Modern digital cameras with their lightning quick phase detection and contrast detection auto-focusing mechanisms are really good when it comes to locking focus during the day time. At night time though it is a completely different story. More often than not your camera will hunt for focus, struggling to find something with contrast to lock on to. This is the time when you need to use a bit of innovativeness to figure out how to nail focus. Here are some tips that should help –
A word on camera AF points
Normal AF sensors look for contrasts in one axis only. You may have heard about the term vertical line sensor. These sensors can look for contrasts horizontally only. It means if the horizon is a bit darker than the sky it is likely going to lock focus easily. However, if you are aiming towards a dark sky with no discernable contrast it would continue to hunt for focus.
Dual axis sensors can look for contrasts not one but two directions. These sensors are also known as cross-type and are more sensitive than the line sensors. Usually the professional models of cameras have these with some cameras having all cross-type AF points. Some enthusiastic model have the center AF point as cross-type.
Tips and techniques to lock focus at nighttime / low light – Find something to lock focus on
A bright spot, something in the middle of darkness to form a contrasty edge, anything really that brings into play the focusing mechanism of the camera. If you are shooting in live-view the system would be using contrast detection auto-focusing, which is slower. Otherwise, it would be using the phase detection auto-focusing system which is faster but less accurate in low light conditions.
Trust your eyes and use manual focusing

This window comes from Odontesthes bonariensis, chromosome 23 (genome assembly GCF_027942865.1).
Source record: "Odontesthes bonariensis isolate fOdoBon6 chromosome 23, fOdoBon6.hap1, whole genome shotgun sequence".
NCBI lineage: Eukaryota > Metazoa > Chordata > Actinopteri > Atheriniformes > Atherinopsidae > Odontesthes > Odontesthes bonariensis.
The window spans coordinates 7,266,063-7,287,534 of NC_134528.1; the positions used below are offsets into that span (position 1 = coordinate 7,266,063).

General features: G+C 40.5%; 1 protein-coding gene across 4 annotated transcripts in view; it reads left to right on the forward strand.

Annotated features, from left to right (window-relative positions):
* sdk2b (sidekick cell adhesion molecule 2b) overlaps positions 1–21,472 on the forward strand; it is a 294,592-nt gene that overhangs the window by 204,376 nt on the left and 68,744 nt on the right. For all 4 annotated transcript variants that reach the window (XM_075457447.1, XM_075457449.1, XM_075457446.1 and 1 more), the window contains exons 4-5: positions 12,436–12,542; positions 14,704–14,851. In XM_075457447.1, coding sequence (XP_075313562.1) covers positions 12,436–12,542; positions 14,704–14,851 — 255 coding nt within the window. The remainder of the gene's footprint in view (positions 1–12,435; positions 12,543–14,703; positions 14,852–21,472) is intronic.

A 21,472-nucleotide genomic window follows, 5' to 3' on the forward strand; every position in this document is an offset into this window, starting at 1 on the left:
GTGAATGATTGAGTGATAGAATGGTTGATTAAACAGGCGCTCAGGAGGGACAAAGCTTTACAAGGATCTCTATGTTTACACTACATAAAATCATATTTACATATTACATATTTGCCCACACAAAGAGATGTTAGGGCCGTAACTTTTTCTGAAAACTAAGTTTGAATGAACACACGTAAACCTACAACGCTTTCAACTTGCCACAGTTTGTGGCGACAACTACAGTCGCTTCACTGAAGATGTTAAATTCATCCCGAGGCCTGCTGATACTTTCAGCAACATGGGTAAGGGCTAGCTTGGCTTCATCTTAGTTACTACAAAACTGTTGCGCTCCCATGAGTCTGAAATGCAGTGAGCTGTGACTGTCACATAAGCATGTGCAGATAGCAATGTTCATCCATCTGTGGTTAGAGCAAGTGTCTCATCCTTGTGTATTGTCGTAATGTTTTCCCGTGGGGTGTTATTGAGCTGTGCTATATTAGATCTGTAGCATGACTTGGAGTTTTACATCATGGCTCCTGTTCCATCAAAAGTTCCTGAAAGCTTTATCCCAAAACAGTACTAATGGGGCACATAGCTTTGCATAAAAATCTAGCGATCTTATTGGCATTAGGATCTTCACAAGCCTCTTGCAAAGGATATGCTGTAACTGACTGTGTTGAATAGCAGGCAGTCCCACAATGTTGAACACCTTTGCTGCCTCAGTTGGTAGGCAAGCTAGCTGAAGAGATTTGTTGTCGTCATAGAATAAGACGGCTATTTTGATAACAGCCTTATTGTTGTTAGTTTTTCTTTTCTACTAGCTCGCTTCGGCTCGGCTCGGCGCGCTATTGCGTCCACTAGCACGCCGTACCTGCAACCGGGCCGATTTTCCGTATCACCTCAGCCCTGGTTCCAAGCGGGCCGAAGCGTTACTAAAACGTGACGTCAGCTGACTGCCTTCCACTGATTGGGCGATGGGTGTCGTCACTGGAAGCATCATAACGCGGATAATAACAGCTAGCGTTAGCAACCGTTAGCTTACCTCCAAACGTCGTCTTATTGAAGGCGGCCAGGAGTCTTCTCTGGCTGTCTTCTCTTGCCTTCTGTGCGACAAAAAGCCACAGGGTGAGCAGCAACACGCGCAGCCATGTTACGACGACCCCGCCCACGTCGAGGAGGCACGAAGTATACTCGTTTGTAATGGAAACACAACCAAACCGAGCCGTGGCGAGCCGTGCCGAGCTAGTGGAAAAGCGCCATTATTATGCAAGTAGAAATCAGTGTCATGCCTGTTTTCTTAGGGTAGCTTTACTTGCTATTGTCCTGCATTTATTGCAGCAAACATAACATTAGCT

Either you use auto-focusing wherein there is a chance of focus hunting or you trust your eyes and back yourself by opting for manual focusing. With manual focusing at least you don’t have to worry about your camera going into the dreaded focus hunting scenario. Even if something goes wrong you have the benefit of reviewing an image and taking another shot if necessary.
Manual focusing helps you in yet another way and that is, you don’t have to rely on the focus and recompose technique. You can simply compose your scene and then use manual focusing.
Use a small aperture / big f-number
One of the things that you should do when trying to lock focus manually is use a big f-number. Bigger f-numbers brings more of the scene into focus by accentuating the circle of confusion and eliminating the chance that your subjects could be out of focus. Even if they are, by a margin, it wouldn’t matter at the end because the human eye has a bit of tolerance.
Shoot with a wide angle lens
Wide angle lenses not only have a big angle of view but they also tend to offer a big depth of field. All the more reason why they are preferred for night time shooting. Be it fireworks, star trails, Milky Way, light trails, cityscapes or even shooting the northern lights, wide angle lenses are better suited that their tele-lens brethren.
Using the focusing distance scale
The focusing distance scale on some lenses is a neat feature to have. It allows you to set your focusing distance with a tweak of your fingers. Sometimes, pre-focusing becomes essential because the subject you are about to focus for isn’t there at all! Let’s say you are trying to shoot the Fourth of July fireworks. Before the fore-works begin there is nothing to lock focus on. You can make some wild guesses but they are as good as any. The only way you can logically make a sensible focusing estimate is by using the focusing distance scale.
Live view gives you a bigger view to play with. If you are using manual focusing you can trust live-view more than the small viewfinder and accurately lock focus. It is a whole lot easier too, especially when you are using a tripod.